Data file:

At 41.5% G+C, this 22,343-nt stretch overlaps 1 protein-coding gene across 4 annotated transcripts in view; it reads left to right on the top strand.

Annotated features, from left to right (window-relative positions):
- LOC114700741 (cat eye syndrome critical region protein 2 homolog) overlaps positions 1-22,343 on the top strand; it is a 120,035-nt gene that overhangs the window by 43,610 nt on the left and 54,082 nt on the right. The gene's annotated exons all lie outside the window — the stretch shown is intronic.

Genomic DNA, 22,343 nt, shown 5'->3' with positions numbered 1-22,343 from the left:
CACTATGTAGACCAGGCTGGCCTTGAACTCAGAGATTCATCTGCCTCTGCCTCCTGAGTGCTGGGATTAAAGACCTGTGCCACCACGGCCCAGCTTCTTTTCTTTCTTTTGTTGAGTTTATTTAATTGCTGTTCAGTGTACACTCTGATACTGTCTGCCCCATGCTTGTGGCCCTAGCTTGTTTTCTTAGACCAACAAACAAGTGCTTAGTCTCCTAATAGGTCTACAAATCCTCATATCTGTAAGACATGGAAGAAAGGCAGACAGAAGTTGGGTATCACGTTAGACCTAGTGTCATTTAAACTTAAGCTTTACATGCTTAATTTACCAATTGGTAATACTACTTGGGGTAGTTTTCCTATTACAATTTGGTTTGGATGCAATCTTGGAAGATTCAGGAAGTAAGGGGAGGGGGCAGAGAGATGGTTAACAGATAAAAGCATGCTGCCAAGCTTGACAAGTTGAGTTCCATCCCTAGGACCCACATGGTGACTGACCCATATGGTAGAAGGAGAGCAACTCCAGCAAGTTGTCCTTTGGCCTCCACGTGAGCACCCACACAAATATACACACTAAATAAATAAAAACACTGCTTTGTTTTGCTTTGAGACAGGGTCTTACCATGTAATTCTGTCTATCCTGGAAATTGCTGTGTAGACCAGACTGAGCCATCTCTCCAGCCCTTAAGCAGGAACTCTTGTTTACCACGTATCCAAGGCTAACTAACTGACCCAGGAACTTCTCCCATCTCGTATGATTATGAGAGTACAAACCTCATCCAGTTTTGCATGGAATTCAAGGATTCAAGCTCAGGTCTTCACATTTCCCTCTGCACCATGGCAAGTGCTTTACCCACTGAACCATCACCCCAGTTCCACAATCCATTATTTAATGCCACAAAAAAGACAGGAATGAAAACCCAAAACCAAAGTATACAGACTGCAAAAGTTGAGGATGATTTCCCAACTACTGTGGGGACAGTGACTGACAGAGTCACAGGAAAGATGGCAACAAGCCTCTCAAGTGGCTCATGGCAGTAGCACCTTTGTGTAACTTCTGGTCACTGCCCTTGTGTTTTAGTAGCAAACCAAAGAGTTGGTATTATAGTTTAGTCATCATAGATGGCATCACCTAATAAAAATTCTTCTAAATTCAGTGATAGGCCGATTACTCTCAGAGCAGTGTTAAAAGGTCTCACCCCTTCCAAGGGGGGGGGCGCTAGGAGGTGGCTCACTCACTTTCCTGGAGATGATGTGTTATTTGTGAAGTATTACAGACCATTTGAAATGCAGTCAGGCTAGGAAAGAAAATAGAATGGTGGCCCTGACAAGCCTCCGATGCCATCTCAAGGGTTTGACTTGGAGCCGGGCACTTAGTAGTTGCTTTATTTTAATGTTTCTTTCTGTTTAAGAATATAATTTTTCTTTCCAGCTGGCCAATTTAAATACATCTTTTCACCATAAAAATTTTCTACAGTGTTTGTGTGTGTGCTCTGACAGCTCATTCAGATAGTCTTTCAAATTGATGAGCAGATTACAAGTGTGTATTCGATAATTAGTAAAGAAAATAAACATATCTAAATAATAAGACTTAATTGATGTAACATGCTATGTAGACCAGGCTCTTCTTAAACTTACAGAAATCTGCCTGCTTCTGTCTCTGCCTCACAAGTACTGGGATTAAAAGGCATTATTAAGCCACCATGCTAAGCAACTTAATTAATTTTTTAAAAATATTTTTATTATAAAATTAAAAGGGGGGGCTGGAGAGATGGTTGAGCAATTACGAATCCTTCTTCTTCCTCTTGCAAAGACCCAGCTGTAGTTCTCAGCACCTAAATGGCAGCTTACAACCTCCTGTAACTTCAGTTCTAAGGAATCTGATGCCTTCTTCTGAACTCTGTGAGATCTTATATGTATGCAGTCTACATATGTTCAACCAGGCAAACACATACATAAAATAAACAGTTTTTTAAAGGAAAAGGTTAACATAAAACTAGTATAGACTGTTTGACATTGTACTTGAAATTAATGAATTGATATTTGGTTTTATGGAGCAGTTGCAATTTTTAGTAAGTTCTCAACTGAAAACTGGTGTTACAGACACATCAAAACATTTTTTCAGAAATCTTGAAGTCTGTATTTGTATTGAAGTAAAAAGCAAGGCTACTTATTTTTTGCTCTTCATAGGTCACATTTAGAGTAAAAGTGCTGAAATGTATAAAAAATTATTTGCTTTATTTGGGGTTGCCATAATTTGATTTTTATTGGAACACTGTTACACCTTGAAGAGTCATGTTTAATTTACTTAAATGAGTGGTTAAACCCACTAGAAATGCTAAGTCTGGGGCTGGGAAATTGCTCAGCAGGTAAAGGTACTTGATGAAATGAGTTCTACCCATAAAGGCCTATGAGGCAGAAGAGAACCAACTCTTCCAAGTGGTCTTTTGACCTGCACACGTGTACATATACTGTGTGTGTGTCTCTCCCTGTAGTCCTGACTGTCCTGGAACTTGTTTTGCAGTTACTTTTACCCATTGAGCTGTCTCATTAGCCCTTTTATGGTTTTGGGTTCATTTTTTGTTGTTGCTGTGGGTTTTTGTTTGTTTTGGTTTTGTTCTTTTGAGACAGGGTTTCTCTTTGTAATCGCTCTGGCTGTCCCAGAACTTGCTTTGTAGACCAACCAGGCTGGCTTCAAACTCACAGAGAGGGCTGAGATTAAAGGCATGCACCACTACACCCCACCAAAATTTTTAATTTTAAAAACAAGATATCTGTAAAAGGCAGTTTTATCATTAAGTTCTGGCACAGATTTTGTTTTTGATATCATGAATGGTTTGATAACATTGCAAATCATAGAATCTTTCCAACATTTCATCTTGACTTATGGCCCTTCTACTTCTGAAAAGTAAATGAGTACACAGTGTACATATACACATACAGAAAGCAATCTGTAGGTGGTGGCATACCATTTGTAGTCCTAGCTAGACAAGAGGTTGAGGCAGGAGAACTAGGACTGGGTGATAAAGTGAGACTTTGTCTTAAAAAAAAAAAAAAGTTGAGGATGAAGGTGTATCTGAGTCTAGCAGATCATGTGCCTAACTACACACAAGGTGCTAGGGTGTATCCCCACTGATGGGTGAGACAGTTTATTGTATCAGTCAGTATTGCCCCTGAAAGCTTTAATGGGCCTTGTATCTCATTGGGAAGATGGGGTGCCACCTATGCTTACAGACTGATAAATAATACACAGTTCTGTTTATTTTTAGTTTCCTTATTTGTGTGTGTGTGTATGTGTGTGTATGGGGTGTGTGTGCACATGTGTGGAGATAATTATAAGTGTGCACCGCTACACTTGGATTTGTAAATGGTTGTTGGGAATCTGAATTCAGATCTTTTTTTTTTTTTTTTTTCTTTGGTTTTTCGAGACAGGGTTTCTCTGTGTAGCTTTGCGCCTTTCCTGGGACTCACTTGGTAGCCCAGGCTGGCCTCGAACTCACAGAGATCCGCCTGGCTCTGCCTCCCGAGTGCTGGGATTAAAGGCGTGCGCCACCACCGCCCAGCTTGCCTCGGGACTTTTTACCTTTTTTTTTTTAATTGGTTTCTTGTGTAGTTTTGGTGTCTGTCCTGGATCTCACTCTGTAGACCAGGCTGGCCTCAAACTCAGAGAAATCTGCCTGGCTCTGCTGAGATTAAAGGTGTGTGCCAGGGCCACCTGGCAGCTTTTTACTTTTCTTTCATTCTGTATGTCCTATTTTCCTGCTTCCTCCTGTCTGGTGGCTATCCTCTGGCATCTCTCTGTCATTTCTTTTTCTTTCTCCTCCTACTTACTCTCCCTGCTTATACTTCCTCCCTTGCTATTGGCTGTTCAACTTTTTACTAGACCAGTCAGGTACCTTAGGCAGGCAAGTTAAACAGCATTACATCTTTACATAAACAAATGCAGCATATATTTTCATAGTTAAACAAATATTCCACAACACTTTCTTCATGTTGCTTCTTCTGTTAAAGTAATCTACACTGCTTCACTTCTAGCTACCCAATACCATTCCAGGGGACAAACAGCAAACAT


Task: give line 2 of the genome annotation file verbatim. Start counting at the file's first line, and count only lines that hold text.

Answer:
Annotated features, from left to right (window-relative positions):